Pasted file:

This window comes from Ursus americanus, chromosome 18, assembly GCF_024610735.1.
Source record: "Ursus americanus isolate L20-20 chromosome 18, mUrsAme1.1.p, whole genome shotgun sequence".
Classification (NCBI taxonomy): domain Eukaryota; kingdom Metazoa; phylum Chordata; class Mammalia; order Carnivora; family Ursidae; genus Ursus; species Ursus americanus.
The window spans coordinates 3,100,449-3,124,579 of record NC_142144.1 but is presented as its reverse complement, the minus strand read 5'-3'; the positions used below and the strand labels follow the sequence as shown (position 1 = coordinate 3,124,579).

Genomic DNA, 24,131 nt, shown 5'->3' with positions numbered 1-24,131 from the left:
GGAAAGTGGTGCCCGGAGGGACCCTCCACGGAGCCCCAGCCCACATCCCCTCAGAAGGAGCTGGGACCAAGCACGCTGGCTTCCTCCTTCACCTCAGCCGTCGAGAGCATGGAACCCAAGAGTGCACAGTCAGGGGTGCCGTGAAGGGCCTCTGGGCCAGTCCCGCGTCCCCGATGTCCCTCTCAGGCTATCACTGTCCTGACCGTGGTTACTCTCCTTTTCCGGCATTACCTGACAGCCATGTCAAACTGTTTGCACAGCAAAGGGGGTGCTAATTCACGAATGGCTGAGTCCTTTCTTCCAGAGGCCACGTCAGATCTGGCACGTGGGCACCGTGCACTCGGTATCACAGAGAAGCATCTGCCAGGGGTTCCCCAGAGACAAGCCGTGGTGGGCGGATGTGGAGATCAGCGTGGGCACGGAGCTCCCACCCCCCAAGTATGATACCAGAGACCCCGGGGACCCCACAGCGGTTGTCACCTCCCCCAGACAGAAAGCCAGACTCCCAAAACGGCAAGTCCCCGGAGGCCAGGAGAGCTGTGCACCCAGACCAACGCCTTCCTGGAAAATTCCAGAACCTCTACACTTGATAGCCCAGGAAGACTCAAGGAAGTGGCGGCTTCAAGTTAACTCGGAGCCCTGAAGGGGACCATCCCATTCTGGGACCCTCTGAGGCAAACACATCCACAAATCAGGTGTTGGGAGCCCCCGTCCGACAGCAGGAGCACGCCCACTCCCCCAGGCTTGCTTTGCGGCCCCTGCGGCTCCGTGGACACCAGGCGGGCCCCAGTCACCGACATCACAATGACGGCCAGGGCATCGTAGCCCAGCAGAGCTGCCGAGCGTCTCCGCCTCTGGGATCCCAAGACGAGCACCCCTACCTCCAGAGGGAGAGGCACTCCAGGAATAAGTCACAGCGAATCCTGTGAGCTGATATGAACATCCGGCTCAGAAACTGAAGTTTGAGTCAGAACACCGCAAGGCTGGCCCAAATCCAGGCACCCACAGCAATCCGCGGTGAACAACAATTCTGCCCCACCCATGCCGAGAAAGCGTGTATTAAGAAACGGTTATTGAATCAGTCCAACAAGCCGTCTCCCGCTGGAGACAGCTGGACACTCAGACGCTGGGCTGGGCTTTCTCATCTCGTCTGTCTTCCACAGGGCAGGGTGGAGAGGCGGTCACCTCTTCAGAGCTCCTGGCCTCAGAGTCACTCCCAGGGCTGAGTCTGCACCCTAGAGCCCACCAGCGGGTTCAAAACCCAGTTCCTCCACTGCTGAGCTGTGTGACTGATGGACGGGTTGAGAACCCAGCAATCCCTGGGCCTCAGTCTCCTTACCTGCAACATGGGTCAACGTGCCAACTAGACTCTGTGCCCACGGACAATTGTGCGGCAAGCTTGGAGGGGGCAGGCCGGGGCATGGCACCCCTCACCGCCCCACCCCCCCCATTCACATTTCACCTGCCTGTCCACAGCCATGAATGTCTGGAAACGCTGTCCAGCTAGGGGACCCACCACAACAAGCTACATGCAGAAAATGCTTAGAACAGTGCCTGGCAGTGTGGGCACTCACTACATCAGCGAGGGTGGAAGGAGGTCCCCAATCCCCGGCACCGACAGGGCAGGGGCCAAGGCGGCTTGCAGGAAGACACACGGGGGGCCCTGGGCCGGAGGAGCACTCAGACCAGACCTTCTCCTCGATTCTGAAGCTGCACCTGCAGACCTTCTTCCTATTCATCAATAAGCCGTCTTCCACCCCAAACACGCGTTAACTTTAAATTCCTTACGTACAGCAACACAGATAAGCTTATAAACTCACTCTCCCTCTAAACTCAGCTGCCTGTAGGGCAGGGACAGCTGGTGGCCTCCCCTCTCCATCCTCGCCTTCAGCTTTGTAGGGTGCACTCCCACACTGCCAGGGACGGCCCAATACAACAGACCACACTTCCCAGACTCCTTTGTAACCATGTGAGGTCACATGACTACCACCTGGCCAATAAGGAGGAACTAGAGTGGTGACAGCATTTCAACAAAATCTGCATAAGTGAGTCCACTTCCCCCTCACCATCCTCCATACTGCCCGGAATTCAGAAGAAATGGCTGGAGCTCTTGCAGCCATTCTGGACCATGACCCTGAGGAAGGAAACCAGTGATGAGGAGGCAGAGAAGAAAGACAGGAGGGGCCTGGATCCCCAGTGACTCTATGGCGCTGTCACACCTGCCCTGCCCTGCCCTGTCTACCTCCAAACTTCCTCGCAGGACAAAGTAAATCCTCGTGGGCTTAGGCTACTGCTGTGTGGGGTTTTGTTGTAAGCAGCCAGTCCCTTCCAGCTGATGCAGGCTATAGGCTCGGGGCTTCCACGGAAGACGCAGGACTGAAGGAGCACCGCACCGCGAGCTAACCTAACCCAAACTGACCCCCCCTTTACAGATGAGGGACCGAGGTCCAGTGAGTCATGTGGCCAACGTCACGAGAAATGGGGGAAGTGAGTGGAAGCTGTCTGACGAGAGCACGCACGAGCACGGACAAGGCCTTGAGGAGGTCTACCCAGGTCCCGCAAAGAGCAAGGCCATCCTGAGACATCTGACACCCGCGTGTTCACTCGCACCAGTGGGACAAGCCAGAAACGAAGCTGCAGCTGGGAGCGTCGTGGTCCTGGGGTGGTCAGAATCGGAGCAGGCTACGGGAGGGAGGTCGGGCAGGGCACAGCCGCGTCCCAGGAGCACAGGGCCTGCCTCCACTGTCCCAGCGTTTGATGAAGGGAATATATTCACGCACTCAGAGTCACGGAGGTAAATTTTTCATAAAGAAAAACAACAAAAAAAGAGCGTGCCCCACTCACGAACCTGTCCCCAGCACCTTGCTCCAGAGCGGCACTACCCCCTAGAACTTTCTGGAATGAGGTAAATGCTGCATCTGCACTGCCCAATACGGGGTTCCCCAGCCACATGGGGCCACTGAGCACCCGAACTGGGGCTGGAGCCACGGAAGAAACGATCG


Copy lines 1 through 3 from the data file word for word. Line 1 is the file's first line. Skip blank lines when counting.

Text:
This window comes from Ursus americanus, chromosome 18, assembly GCF_024610735.1.
Source record: "Ursus americanus isolate L20-20 chromosome 18, mUrsAme1.1.p, whole genome shotgun sequence".
Classification (NCBI taxonomy): domain Eukaryota; kingdom Metazoa; phylum Chordata; class Mammalia; order Carnivora; family Ursidae; genus Ursus; species Ursus americanus.